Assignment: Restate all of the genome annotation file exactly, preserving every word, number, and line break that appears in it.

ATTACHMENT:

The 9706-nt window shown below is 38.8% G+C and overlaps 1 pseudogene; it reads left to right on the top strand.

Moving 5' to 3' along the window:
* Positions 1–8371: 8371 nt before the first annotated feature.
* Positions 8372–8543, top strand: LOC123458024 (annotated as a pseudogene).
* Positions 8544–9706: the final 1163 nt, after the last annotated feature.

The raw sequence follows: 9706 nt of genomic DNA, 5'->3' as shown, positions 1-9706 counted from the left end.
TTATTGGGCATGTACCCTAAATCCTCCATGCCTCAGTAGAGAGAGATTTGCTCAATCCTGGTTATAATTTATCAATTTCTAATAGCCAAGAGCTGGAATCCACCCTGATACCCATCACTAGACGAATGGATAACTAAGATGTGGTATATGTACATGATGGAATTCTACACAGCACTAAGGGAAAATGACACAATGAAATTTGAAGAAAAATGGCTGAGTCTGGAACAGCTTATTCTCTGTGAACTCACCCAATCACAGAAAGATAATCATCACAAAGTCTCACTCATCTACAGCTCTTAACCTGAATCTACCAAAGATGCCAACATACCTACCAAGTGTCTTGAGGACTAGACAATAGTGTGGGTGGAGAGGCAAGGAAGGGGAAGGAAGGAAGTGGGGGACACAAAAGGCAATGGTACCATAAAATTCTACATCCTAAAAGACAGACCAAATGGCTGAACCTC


The 9706-nt window shown below is 38.8% G+C and overlaps 1 pseudogene; it reads left to right on the top strand.

Moving 5' to 3' along the window:
* Positions 1–8371: 8371 nt before the first annotated feature.
* Positions 8372–8543, top strand: LOC123458024 (annotated as a pseudogene).
* Positions 8544–9706: the final 1163 nt, after the last annotated feature.

The raw sequence follows: 9706 nt of genomic DNA, 5'->3' as shown, positions 1-9706 counted from the left end.
TTATTGGGCATGTACCCTAAATCCTCCATGCCTCAGTAGAGAGAGATTTGCTCAATCCTGGTTATAATTTATCAATTTCTAATAGCCAAGAGCTGGAATCCACCCTGATACCCATCACTAGACGAATGGATAACTAAGATGTGGTATATGTACATGATGGAATTCTACACAGCACTAAGGGAAAATGACACAATGAAATTTGAAGAAAAATGGCTGAGTCTGGAACAGCTTATTCTCTGTGAACTCACCCAATCACAGAAAGATAATCATCACAAAGTCTCACTCATCTACAGCTCTTAACCTGAATCTACCAAAGATGCCAACATACCTACCAAGTGTCTTGAGGACTAGACAATAGTGTGGGTGGAGAGGCAAGGAAGGGGAAGGAAGGAAGTGGGGGACACAAAAGGCAATGGTACCATAAAATTCTACATCCTAAAAGACAGACCAAATGGCTGAACCTC